Margaret Atwood’s The Handmaid’s Tale reminded me how much I love dystopias. In fact, this list of dystopian films serves well as a jumbled-up 50 Greatest Films of All Time. It’s got it all: Orwell, Vonnegut, Dick… WALL-E.
In The Handmaid’s Tale the ingredients for the dystopia seem to have been picked from two different places: the past, which provides sexism and theocracy, and the future, for its abundance of leaky chemicals and annoyingly meltdownable nuclear power plants. Obviously the present (which means the 1980s for Atwood) must still feature holdovers from the past (e.g. Iran, Catholicism, and also sexism, racism and homophobia in the work place) and some ominous glimmers of the future (e.g. DDT, Agent Orange, and nuclear accidents such as Three Mile Island). But it would make little sense for someone to read about one dystopia from within the context of another.
Or would it? Continue reading “It’s Comfy Between Dystopias!”
It made me choke on my breakfast this morning to read the declaration from Stephen Hawking and Leonard Mlodinow that the subject I’ve taught for the last two years, and which I intend to study this coming year, is dead:
“[On questions concerning the nature of the universe]: Traditionally these are questions for philosophy, but philosophy is dead. Philosophy has not kept up with modern developments in science, particularly physics.” (‘The Grand Design’, 2010)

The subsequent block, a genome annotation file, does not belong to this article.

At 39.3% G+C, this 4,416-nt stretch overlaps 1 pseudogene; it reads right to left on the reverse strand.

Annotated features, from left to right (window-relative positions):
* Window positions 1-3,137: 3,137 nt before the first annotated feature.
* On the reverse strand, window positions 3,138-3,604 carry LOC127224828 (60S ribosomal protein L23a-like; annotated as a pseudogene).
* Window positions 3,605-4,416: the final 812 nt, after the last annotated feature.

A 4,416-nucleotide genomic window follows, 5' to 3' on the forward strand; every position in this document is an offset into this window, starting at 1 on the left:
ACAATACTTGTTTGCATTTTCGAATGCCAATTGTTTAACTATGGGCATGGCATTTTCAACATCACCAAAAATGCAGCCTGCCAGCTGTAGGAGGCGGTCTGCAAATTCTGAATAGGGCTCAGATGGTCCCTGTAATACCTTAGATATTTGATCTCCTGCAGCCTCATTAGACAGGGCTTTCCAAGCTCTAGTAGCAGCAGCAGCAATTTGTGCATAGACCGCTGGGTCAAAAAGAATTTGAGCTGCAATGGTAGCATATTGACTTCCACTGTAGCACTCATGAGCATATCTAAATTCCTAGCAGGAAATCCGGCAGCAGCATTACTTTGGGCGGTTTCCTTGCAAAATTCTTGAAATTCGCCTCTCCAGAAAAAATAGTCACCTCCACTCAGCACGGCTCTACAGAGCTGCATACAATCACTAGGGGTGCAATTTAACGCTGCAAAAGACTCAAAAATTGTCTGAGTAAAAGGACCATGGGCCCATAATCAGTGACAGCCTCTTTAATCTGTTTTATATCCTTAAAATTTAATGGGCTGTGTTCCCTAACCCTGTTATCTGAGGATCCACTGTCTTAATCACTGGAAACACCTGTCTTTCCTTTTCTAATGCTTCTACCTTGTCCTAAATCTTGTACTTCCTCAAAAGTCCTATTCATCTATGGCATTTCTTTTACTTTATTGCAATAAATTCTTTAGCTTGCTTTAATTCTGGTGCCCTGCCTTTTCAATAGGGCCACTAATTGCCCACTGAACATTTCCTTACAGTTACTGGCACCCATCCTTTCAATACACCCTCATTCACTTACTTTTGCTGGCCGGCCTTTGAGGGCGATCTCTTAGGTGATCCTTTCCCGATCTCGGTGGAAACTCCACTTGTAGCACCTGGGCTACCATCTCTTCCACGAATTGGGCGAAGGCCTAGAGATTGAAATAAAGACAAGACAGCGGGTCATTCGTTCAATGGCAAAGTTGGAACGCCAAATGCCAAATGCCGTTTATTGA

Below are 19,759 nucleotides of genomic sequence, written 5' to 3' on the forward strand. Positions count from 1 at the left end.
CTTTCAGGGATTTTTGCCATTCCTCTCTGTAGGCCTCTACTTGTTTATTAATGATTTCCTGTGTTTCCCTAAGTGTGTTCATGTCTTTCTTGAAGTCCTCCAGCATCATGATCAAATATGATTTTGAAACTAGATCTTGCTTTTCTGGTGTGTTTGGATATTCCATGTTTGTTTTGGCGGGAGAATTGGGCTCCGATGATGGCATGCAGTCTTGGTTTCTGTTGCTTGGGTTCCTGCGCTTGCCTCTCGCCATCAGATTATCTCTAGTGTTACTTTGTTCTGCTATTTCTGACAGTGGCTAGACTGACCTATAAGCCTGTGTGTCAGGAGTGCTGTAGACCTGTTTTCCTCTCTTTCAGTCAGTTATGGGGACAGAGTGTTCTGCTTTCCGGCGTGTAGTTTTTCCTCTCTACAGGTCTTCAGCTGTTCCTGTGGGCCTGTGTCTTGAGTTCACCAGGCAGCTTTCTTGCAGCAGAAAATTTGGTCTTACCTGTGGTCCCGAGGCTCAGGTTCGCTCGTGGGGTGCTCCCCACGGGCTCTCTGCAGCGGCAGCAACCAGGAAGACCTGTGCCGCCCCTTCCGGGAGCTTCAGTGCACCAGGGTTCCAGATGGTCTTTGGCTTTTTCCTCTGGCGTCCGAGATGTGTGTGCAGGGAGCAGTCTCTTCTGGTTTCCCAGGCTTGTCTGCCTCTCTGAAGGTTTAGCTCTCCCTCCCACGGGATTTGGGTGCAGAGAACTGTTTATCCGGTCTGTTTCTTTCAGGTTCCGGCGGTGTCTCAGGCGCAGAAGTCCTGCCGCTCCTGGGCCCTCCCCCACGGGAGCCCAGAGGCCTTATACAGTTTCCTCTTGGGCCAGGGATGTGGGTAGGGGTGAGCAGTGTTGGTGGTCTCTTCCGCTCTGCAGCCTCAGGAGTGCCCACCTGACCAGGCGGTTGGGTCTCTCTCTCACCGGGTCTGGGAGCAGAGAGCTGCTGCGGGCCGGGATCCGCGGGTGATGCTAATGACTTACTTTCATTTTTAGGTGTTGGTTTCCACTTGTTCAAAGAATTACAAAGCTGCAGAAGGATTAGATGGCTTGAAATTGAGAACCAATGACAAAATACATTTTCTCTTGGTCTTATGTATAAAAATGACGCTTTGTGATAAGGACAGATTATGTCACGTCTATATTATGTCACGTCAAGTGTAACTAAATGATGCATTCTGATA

I hope that tomorrow I don’t discover that psychology has fallen too, or that mathematics is suffering from an upset stomach. Continue reading “Philosophy is Dead! Long Live Philosophy”
This week I was given the opportunity to see how a different social stratum live, by the accidental procurement of a ticket to Reading Festival. Not a working class congregation exactly – not with tickets at those prices – but perhaps less upper-middle class and more middle-middle class. The bands (nouveau riche) had wonderfully colourful names like Guns N’ Roses and This is Hell, but I soon realised that these names had little to do with the content of their shows, which was probably for the best.
Continue reading “Meyer Spoonbridge’s Diary Entry on Reading Festival”
Hello world! My name is Dr_DragonM8_37 and I am a Level 89 Barbarian in the world of Boletaria which is in what foreigners call “Demon’s Soul’s”, but I just call it home! My father was the most dextrous Temple Knight possible (crossbow specialism), and my mother was a Dark Priest with absol Optimised Build Quality , but they were both killed by a Black Phantom of only, like, Level 45, so WE DON’T GO THERE!! <=8 Continue reading “I am Dr_DragonM8_37, resurfacing!”
The entirety of the world’s online media is failing to generate new material at the rate needed to satisfy Mr. Pindish’s modest surfing appetite, according to reliable sources. Tech correspondents, futurologists, film reviewers – and even editors of long-running whimsical web comics – have come under heavy fire today as a close friend of the man described their efforts as “just not good enough.” Continue reading “BREAKING NEWS: Internet “not keeping up with” Abe Pindish”